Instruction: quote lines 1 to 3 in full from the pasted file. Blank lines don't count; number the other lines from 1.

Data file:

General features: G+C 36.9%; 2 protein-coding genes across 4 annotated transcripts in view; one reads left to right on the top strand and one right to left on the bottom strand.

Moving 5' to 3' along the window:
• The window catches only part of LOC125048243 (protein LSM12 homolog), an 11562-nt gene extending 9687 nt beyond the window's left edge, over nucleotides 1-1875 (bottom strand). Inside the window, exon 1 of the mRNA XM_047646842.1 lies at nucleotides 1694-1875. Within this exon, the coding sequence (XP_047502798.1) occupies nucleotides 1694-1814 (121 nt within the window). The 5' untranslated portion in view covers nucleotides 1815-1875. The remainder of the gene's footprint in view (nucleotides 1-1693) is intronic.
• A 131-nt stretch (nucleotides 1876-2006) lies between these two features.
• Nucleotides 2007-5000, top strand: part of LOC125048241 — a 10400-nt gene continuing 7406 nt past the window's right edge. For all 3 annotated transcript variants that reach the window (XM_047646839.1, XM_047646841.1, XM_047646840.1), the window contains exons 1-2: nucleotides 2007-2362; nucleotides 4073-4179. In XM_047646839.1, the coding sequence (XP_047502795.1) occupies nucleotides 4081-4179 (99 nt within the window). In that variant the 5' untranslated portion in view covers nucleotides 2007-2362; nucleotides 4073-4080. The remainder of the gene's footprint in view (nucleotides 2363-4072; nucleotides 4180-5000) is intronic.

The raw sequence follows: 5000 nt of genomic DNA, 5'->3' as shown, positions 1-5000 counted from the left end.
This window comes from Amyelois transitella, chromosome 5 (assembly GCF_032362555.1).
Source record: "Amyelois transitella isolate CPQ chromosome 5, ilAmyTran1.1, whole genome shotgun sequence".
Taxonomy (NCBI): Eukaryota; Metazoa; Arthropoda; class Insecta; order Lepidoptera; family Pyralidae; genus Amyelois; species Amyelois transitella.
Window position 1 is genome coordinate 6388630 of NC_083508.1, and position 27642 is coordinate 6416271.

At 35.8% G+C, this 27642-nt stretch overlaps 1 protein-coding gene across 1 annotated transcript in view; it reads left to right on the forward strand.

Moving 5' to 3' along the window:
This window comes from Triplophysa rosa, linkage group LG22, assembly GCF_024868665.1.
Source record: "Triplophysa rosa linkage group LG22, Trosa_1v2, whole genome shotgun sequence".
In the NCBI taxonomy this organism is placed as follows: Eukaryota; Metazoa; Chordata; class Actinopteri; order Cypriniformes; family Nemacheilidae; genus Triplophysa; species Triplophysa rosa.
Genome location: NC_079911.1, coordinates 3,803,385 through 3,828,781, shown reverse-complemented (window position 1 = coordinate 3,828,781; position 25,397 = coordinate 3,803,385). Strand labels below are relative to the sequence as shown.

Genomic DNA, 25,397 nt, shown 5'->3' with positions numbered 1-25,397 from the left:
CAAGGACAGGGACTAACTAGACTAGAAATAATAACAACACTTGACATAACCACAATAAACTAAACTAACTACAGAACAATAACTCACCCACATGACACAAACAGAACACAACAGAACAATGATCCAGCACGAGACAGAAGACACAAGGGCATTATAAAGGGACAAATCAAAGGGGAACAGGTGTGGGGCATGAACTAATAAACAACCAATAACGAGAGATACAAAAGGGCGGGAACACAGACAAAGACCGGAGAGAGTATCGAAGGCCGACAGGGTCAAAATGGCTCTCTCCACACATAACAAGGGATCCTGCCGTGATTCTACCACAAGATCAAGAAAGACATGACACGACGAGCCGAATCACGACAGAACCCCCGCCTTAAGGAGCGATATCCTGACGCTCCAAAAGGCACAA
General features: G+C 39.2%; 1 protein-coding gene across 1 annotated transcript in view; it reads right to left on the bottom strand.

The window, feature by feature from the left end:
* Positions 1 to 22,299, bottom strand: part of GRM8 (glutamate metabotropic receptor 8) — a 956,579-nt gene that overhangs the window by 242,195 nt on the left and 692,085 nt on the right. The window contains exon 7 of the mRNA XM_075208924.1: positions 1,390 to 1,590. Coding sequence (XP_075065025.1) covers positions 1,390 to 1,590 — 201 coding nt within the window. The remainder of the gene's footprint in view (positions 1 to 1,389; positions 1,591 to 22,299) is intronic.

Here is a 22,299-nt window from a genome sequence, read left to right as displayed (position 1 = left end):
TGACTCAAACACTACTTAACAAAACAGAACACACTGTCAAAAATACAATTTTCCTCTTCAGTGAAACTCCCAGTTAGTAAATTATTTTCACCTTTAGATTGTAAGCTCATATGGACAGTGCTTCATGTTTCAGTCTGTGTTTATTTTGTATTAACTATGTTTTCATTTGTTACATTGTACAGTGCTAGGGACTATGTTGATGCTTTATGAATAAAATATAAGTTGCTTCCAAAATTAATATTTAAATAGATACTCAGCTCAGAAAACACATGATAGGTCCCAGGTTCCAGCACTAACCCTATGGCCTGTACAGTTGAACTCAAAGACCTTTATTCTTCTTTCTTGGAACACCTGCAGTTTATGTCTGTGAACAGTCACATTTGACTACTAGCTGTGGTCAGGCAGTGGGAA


General features: G+C 36.9%; 2 protein-coding genes across 4 annotated transcripts in view; one reads left to right on the top strand and one right to left on the bottom strand.

Moving 5' to 3' along the window:
• The window catches only part of LOC125048243 (protein LSM12 homolog), an 11562-nt gene extending 9687 nt beyond the window's left edge, over nucleotides 1-1875 (bottom strand). Inside the window, exon 1 of the mRNA XM_047646842.1 lies at nucleotides 1694-1875. Within this exon, the coding sequence (XP_047502798.1) occupies nucleotides 1694-1814 (121 nt within the window). The 5' untranslated portion in view covers nucleotides 1815-1875. The remainder of the gene's footprint in view (nucleotides 1-1693) is intronic.